Surrounded by the natural bounty of Lowcountry waters, it’s only natural that Daufuskie would perfect its deviled crab recipe. Following instructions passed down through generations, the residents of this small Sea Island all chipped in to produce the delicacy. Crabs were brought from the boats to waiting schoolchildren, who would pick them clean after school.
“I used to come home from school and say that I wasn’t going to do it, I wasn’t going to get my hands dirty,” said lifelong Daufuskie resident Ernestine Smith. “But my mom would say, ‘Wash your hands and get your towel, pan and knife.”
And that would be that.
A talented cook at Daufuskie Island Crab Company, Smith’s deviled crab dish is legendary on Daufuskie. Her recipe is a closely guarded secret, but she is willing to share one key ingredient:
“You put your love in it, that’s all.”
That’s a sentiment echoed by Sallie Ann Robinson, a chef and Gullah expert. But she also remembers the practical side of the deviled crab production in her house: “I remember many days were this was our parent’s income,” she said. “This was our way of life. We sold crab to put food on the table, and it was a part of our daily life when money had to be made.”
Ella Mae Jenkins’ family sold deviled crabs from the store on their family’s property, where they also sold a selection of ice cream and peanuts to those traveling on Haig Point Road. Jenkins was born in a small house that still sits next to her current home and rarely left the island until her seven children moved away for work. With her son Roy visiting from Hilton Head Island, she would only agree to reveal one ingredient in her delicious crab recipe.
“The claw meat gives it the taste,” she said. “You mix that claw meat with the white meat and it gives it the best taste.”
All three women remember their mothers making deviled crabs for the tourists coming over on the boat. In fact, it seemed the travelers were flocking to the island from Hilton Head and Savannah in droves to purchase the delicacy, as well as homemade wine and boiled shrimp, often sold from Daufuskie residents’ homes. The women would work in the kitchen, balling the crab mixture and pressing it into cleaned crab shells to bake, browning the tops to a crisp crust.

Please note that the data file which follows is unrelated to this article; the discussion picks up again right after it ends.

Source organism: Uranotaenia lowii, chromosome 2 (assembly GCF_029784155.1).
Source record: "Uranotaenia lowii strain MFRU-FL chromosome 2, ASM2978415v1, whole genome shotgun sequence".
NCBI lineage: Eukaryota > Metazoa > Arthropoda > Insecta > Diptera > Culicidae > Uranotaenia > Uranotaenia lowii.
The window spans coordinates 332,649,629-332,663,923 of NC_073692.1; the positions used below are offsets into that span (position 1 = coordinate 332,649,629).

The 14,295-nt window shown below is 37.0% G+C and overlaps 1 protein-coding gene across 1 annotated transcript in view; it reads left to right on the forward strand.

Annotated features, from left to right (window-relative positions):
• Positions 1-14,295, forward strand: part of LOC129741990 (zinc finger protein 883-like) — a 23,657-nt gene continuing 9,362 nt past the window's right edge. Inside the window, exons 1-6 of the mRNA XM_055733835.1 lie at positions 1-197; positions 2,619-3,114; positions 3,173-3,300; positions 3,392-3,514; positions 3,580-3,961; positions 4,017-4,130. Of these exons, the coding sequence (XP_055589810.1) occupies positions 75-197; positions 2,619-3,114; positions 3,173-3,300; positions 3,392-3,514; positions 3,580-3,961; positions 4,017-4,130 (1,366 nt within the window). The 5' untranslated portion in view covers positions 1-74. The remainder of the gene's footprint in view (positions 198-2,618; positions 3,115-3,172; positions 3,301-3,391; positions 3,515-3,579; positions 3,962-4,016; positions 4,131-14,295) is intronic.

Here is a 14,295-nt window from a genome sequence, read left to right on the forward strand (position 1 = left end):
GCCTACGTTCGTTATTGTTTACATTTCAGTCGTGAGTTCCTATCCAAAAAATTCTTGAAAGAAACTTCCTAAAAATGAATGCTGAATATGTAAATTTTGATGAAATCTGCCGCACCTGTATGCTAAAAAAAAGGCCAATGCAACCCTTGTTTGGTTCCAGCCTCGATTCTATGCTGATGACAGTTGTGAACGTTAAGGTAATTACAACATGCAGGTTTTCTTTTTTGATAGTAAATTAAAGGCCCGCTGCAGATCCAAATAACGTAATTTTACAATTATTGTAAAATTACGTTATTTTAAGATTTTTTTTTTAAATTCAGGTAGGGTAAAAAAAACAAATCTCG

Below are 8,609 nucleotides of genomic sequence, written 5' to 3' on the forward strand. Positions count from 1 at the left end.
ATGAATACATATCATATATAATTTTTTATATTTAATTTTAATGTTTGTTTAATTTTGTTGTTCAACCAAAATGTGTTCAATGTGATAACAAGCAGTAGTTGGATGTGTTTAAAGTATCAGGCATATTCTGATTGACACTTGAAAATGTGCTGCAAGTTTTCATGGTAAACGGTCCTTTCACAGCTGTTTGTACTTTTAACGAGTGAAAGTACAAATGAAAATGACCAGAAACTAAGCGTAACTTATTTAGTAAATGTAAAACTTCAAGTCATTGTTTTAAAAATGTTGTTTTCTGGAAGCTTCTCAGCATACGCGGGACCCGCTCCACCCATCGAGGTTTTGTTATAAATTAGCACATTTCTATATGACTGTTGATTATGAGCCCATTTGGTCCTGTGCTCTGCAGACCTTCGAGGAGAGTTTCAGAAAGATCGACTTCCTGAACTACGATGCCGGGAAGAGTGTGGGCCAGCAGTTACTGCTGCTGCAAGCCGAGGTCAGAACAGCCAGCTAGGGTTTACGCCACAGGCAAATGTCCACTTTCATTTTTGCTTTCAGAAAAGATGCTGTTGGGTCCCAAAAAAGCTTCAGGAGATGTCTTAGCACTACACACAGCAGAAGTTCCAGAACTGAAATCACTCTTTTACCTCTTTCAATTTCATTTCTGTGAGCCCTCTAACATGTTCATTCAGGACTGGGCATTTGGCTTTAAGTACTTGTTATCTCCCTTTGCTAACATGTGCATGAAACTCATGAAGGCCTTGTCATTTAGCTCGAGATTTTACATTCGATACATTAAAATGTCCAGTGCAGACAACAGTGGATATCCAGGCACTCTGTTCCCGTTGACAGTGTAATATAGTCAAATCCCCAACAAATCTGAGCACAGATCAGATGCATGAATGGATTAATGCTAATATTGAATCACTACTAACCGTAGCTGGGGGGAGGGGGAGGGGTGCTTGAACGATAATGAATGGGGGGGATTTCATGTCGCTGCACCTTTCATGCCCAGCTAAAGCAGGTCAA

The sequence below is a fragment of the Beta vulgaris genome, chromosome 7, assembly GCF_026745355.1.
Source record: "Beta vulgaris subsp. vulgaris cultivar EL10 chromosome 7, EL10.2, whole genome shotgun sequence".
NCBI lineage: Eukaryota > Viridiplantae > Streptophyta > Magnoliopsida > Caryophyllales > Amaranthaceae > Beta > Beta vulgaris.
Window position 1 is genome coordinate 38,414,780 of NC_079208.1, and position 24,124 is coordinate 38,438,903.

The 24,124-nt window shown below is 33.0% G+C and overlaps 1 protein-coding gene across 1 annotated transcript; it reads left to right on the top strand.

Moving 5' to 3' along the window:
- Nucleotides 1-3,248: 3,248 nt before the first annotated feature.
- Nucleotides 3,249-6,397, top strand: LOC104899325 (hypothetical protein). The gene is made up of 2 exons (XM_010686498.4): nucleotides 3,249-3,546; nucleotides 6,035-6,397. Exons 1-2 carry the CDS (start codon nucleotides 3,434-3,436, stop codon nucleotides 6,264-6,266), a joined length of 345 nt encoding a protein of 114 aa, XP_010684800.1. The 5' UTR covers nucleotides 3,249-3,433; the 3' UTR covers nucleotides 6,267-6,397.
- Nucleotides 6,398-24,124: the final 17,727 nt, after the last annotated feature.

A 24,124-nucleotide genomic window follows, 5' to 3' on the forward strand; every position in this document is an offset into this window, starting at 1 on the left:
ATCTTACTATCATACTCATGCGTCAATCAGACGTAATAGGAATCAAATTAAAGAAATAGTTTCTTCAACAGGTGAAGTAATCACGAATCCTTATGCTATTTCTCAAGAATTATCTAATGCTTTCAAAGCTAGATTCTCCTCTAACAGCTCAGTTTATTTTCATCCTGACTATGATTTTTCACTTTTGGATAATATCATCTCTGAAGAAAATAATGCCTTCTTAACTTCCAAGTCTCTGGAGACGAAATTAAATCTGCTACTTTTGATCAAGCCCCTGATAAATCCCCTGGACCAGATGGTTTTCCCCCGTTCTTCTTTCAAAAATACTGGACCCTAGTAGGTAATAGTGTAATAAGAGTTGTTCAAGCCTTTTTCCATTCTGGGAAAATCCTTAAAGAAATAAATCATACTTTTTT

And while there is no one official Daufuskie deviled crab recipe — each family has its own recipe, with its own special ingredients — the various recipes do have a few things in common. All agree that the crab must be the focus, with very little or no added breading. However, the breading can be sprinkled on top and toasted, if the chef prefers. The deviled crab should be baked or broiled, but not pan-fried like other versions. And just as the name “deviled” suggests, a bit of spice is used to give the crab mixure a little kick.
And just as no two deviled crab recipes are the same, no two stories about the dish’s origins are the same, either. According to one version, the dish came about when a woman, while cooking for a party, decided to use up all her extra ingredients, while another tale suggests the dish originated with an exceptionally creative home cook. Regardless, Robinson is convinced of the dish’s importance: “It’s more than just famous. It is a cultural history that’s been around for many years.”
Makes: 10 servings
For the crab mixture:
1 pound crabmeat
2 stalks celery, finely diced
6 green onions, sliced and with roots and 2 inches of green tops discarded
2 garlic cloves, minced
1 tablespoon chopped parsley
1 tablespoon lemon juice
1/2 teaspoon cayenne pepper
2 tablespoons good-quality mayonnaise
1 teaspoon Dijon mustard
1 egg, lightly beaten
salt and pepper, to taste
For the topping:
2 tablespoons butter, divided into 10 pieces
1/2 cup Italian breadcrumbs
Preheat your oven to 400 degrees. Mix the crab ingredients together and divide into 10 portions that are roughly the same size. Roll each into a ball and press firmly into a ramekin or clean crab shell. Dot the tops of the crab mixture with butter and sprinkle with breadcrumbs.
Bake for 15 minutes or until browned.